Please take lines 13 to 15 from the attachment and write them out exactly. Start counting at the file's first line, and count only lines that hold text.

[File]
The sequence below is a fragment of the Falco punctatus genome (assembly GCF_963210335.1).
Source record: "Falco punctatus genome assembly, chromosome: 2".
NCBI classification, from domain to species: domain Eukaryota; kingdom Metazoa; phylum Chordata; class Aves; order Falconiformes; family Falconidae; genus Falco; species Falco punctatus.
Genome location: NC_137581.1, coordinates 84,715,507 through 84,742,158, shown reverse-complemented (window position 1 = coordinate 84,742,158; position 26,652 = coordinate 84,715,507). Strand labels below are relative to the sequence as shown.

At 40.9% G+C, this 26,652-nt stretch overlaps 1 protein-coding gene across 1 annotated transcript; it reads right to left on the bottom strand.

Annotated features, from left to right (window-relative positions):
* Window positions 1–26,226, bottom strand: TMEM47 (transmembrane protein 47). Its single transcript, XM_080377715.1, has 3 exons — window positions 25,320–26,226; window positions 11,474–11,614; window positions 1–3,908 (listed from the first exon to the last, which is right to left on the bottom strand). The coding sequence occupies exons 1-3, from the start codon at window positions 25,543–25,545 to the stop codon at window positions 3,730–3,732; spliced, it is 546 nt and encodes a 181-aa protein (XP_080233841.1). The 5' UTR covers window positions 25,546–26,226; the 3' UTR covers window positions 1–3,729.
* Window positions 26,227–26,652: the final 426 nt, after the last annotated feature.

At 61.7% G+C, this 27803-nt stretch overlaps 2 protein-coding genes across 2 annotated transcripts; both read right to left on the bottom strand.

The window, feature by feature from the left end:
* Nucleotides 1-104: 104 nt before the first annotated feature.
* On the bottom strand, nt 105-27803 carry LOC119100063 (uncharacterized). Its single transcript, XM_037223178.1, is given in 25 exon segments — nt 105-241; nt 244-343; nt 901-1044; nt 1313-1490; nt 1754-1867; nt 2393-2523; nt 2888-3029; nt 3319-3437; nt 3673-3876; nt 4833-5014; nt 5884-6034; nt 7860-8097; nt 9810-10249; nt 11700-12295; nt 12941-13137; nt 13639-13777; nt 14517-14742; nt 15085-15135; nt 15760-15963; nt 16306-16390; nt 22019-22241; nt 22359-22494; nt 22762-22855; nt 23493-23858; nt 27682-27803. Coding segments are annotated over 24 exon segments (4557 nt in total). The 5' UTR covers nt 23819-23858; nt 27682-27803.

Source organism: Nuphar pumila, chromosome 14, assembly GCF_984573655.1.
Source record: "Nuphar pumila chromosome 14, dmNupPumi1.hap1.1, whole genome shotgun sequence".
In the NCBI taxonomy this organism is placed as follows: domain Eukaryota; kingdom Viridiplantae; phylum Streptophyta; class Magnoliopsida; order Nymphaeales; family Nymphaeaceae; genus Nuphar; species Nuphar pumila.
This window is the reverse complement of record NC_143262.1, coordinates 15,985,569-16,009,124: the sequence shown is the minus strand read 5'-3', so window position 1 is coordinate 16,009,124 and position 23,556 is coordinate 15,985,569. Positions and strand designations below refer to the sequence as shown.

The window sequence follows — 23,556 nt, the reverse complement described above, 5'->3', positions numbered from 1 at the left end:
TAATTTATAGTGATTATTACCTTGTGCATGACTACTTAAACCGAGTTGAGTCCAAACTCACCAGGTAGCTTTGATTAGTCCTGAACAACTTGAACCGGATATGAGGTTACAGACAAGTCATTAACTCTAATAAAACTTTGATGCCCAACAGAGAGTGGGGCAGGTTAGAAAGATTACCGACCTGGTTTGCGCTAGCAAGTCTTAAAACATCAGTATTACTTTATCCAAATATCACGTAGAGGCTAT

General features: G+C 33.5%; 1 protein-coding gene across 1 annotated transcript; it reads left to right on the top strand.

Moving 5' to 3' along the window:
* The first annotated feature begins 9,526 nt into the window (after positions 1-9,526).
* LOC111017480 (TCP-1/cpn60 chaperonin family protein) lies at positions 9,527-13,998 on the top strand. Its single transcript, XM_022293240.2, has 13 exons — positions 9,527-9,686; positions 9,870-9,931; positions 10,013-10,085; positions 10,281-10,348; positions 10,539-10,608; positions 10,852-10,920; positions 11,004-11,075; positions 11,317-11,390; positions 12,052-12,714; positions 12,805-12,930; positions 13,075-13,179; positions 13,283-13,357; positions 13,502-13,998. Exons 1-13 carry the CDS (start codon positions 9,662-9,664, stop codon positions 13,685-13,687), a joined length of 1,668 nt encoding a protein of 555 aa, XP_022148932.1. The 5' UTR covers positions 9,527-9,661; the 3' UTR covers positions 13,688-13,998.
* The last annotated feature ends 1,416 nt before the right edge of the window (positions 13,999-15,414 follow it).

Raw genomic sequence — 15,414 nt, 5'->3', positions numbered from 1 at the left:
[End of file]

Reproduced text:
Source organism: Nuphar pumila, chromosome 14, assembly GCF_984573655.1.
Source record: "Nuphar pumila chromosome 14, dmNupPumi1.hap1.1, whole genome shotgun sequence".
In the NCBI taxonomy this organism is placed as follows: domain Eukaryota; kingdom Viridiplantae; phylum Streptophyta; class Magnoliopsida; order Nymphaeales; family Nymphaeaceae; genus Nuphar; species Nuphar pumila.